Second Parent Adoption “Do I really need to file for a Second Parent Adoption?” Yes. Couples frequently contact me and ask whether it’s really necessary to file for the adoption, considering they’re married and their child was born during the marriage. The unfortunate answer is yes, it is necessary.
The Fourth Circuit Court of Appeals issued a decision on the preliminary injunction by the US District Court for the District of Maryland against enforcement of both the first Executive Order (“EO-1”) and the second Executive Order (“EO-2”) on May 25th, 2017, and then amended the decision on June 15th, 2017. The Fourth Circuit stated that the main issue in the case was whether the US Constitution “protects Plaintiffs’ right to challenge an Executive Order that in text speaks with vague words of national security, but in context drips with religious intolerance, animus, and discrimination.” The court found that the […]
Making your final arrangements William Wordsworth said that the best part of a good man’s life is “his little nameless unrememberd acts of kindness and of love.” In this spirit, many of us work to fill each page of our life’s story with small deeds of compassion and helpfulness. One such deed we might not have considered is planning our final farewell.
Removal proceedings (also called “hearings”) in the US are conducted by the Executive Office for Immigration Review (“EOIR”), Office of Immigration Court (“IC”). An immigration judge is an employee of EOIR and, generally, is a lawyer who has experience in immigration law prior to becoming a judge. Immigration Courts preside over cases within their geographical jurisdiction, i.e., the Baltimore IC handles all cases for persons who live within the State of Maryland; the Newark IC handles all cases for persons who live within the State of New Jersey, etc. If a person decides to move to a location outside of […]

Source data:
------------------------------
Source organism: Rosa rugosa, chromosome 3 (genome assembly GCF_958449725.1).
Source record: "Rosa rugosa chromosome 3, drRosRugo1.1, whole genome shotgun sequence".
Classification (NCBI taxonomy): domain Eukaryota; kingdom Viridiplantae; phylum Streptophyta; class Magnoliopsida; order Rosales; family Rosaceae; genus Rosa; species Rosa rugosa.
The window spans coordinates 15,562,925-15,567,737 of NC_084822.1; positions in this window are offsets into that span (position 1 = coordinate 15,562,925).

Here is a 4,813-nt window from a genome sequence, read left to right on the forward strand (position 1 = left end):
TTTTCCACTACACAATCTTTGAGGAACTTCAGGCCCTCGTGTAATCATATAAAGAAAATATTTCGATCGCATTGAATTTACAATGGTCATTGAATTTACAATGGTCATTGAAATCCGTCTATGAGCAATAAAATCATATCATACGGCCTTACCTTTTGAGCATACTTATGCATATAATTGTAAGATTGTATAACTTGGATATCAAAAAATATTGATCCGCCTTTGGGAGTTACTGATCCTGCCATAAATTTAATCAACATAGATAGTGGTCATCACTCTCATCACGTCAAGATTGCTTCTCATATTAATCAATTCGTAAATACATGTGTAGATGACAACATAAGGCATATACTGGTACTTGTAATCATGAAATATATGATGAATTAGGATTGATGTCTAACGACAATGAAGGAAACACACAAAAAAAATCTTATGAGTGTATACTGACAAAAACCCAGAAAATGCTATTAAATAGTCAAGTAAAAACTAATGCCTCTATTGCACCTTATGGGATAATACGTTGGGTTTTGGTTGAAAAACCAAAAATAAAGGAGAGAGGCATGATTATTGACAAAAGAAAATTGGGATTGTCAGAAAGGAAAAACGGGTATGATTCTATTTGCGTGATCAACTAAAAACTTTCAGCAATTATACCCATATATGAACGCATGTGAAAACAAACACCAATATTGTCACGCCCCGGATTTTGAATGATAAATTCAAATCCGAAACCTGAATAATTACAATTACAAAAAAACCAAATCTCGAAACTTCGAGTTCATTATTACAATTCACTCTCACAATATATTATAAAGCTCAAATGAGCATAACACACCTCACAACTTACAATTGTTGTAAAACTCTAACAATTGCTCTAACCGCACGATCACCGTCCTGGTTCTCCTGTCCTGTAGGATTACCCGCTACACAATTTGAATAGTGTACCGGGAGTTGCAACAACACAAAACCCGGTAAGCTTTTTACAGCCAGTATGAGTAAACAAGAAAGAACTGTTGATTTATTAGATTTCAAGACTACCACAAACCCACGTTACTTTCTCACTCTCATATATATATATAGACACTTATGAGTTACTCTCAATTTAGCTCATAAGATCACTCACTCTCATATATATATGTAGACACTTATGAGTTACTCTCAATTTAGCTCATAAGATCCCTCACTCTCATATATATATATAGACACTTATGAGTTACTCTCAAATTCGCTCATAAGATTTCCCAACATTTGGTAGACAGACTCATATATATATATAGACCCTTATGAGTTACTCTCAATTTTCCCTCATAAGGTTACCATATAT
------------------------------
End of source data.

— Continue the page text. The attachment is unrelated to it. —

Rather than calling themselves single, some folks would say they’re in a long-term relationship with action, adventure, and fun! After all, the single life has much to offer. Those of us who are unattached may enjoy a greater sense of freedom, and the chance to sleep uninterrupted by the drone of snoring or the kick of restless legs.
There are many ways to get legal permission to work in the U.S. – proof of that permission is an Employment Authorization Document (“EAD” or work permit), which Citizenship and Immigration Services (“CIS”) issues. The EAD is issued once CIS approves an application (Form I-765) for the EAD, which must have a basis other than “I want to work in the U.S.” The EAD has a picture of the person, his or her name, date of birth, A-number (the case number assigned by DHS to that person), and the dates of issuance and expiration. It also contains the section of […]
Asylum is a form of relief from removal that is granted if a person is able to prove that he or she will be harmed on return to their native country. The applicant must file the application (Form I-589) within one year of their entry into the U.S., whether they enter legally or not. The person must prove that they belong to one or more of several groups facing harm, on the basis of political opinion, nationality, or membership in a particular social group or religion. The individual must prove that he or she has suffered past persecution or has […]
Usually, the philosophy of the law in the U.S. is that a person is innocent until proven guilty of any violation of the law. When it comes to marriage to an undocumented person already in the U.S., however, the Citizenship and Immigration Services (“CIS”) has a presumption of fraud until the parties to the marriage have proven that their marriage is not solely for the purpose of obtaining lawful permanent residence – the “green card.” There is a heightened perception that natives of Nigeria and Ghana are more likely than not to engage in marriage fraud and those marriages are […]
June is LGBT Pride month, and this year the need to show our rainbow colors seems surprisingly urgent. Gone is the thrill of seeing the White House illuminated in rainbow colors. Gone too is the administration that helped to expand the rights of same-sex couples and other members of the LGBT community.
Or learning to love your immigration attorney! Traveling by air since January 20th, 2017 has become complicated for many noncitizens. The Executive Orders issued by President Donald J. Trump have caused heartache and fear to run rampant in immigrant communities. The first Executive Order (EO), dated January 27th, intended to prevent anyone who was from seven mostly Muslim countries entering the U.S. Those countries are Iraq, Somalia, Syria, Yemen, Sudan, Iran, and Libya. It also ended indefinitely the ability of Syrian refugees from entering the U.S., in spite of years-long background checks to ensure that anyone entering was not a […]